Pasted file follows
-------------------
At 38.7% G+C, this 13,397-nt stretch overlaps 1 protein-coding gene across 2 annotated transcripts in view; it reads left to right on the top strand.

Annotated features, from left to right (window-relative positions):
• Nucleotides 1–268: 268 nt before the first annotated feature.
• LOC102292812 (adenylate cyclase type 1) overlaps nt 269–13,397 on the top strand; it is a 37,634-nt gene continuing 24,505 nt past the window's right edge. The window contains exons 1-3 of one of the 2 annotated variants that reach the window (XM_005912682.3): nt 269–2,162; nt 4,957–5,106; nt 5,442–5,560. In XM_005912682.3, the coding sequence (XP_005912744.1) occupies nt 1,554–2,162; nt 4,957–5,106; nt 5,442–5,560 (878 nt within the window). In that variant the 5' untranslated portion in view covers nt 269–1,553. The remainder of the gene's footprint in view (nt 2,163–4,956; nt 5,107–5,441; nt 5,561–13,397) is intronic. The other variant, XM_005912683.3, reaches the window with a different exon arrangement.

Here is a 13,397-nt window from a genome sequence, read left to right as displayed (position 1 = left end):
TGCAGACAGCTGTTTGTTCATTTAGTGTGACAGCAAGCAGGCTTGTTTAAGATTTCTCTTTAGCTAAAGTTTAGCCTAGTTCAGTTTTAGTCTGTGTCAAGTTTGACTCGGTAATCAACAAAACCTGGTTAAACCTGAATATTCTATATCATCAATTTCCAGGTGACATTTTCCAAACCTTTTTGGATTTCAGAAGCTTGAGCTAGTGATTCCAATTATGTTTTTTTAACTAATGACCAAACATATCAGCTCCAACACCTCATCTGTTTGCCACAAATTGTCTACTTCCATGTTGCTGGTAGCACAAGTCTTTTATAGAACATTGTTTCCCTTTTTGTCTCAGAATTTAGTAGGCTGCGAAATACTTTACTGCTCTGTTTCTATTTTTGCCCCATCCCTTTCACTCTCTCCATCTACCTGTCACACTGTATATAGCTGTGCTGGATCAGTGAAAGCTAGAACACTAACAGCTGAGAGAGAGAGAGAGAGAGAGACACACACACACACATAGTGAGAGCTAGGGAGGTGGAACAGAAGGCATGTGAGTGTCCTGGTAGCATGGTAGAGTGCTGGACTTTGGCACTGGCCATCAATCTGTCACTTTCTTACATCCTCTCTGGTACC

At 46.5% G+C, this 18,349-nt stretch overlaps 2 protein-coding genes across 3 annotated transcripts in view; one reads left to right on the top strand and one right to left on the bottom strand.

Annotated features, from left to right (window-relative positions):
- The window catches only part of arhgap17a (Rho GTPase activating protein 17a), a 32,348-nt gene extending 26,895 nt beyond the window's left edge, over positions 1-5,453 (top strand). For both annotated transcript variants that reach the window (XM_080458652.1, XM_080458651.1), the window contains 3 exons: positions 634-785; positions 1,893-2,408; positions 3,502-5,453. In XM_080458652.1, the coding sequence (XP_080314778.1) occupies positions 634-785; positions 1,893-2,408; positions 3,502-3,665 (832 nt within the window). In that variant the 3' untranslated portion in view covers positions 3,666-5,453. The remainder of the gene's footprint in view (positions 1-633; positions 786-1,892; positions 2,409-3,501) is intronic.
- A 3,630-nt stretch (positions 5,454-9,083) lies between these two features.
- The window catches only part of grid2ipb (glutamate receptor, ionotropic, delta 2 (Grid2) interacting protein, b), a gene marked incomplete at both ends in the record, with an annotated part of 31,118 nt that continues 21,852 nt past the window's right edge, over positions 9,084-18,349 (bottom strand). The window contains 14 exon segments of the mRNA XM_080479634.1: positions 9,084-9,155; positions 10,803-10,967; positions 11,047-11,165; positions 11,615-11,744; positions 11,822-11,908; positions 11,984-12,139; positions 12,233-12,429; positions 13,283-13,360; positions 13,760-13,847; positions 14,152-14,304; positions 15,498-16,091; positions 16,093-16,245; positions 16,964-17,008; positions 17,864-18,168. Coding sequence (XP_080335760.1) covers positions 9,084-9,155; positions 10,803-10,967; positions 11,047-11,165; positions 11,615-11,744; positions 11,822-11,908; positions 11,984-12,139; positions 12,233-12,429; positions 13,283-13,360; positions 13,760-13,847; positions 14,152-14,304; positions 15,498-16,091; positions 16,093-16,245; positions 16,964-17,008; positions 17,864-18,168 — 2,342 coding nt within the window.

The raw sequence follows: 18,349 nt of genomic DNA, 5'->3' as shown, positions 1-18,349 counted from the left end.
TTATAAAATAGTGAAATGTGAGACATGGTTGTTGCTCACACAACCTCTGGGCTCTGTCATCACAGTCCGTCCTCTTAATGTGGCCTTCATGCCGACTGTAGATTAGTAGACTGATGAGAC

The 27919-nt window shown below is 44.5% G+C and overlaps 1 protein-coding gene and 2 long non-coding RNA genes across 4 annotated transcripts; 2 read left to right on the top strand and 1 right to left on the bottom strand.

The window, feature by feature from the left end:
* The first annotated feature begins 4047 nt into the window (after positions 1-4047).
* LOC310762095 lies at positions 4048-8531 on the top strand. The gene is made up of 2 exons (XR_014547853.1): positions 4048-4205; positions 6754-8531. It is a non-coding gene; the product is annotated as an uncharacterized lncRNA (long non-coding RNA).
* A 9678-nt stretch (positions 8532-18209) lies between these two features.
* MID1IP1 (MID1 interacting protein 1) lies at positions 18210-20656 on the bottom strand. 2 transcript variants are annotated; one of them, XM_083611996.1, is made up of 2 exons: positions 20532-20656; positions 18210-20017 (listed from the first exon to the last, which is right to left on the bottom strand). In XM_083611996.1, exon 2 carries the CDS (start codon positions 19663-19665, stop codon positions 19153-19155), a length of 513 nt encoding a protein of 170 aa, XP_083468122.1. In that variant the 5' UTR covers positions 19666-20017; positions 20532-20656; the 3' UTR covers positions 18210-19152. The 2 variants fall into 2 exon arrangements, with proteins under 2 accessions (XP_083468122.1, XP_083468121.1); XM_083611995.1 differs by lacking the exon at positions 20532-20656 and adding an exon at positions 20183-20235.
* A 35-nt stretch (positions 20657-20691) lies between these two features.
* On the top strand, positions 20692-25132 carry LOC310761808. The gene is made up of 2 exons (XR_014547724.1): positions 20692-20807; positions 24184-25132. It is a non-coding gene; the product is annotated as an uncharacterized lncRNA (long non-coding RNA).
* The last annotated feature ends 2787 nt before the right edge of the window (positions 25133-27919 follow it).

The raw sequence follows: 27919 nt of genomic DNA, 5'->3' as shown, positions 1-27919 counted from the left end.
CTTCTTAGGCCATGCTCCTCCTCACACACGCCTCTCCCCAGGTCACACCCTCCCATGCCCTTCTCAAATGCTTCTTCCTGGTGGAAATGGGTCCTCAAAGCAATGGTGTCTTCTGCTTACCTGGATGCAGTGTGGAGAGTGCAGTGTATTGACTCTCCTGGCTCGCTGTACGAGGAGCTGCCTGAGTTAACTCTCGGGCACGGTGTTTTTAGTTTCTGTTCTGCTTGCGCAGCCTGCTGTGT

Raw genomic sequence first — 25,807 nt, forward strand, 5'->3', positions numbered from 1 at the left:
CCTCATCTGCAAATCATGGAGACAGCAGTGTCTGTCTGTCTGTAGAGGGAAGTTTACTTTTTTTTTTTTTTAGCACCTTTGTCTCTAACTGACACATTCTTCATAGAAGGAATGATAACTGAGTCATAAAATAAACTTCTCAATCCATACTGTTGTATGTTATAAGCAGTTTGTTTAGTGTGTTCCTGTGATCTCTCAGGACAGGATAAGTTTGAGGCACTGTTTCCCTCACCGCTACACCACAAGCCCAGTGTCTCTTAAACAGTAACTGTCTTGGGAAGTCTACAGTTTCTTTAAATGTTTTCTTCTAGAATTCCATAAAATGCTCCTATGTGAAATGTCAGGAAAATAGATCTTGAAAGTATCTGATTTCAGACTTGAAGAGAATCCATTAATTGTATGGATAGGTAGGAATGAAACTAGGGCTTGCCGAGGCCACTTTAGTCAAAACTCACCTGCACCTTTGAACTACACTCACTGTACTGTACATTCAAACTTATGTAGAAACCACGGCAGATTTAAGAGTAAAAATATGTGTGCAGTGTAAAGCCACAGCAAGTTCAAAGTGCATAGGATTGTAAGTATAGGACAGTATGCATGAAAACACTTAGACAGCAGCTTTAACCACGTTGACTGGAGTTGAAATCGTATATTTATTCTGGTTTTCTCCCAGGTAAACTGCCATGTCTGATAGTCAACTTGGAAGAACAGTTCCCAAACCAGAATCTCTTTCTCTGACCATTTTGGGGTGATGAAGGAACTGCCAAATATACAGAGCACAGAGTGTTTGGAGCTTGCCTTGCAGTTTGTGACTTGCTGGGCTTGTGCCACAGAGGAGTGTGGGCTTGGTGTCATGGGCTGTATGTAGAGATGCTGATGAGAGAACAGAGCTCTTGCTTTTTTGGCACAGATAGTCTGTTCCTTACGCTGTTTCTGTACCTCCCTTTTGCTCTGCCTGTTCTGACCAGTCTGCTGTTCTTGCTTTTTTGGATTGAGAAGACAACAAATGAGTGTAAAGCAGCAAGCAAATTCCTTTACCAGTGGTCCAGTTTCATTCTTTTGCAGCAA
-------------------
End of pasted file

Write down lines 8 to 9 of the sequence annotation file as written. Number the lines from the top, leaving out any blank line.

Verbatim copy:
Annotated features, from left to right (window-relative positions):
- The window catches only part of arhgap17a (Rho GTPase activating protein 17a), a 32,348-nt gene extending 26,895 nt beyond the window's left edge, over positions 1-5,453 (top strand). For both annotated transcript variants that reach the window (XM_080458652.1, XM_080458651.1), the window contains 3 exons: positions 634-785; positions 1,893-2,408; positions 3,502-5,453. In XM_080458652.1, the coding sequence (XP_080314778.1) occupies positions 634-785; positions 1,893-2,408; positions 3,502-3,665 (832 nt within the window). In that variant the 3' untranslated portion in view covers positions 3,666-5,453. The remainder of the gene's footprint in view (positions 1-633; positions 786-1,892; positions 2,409-3,501) is intronic.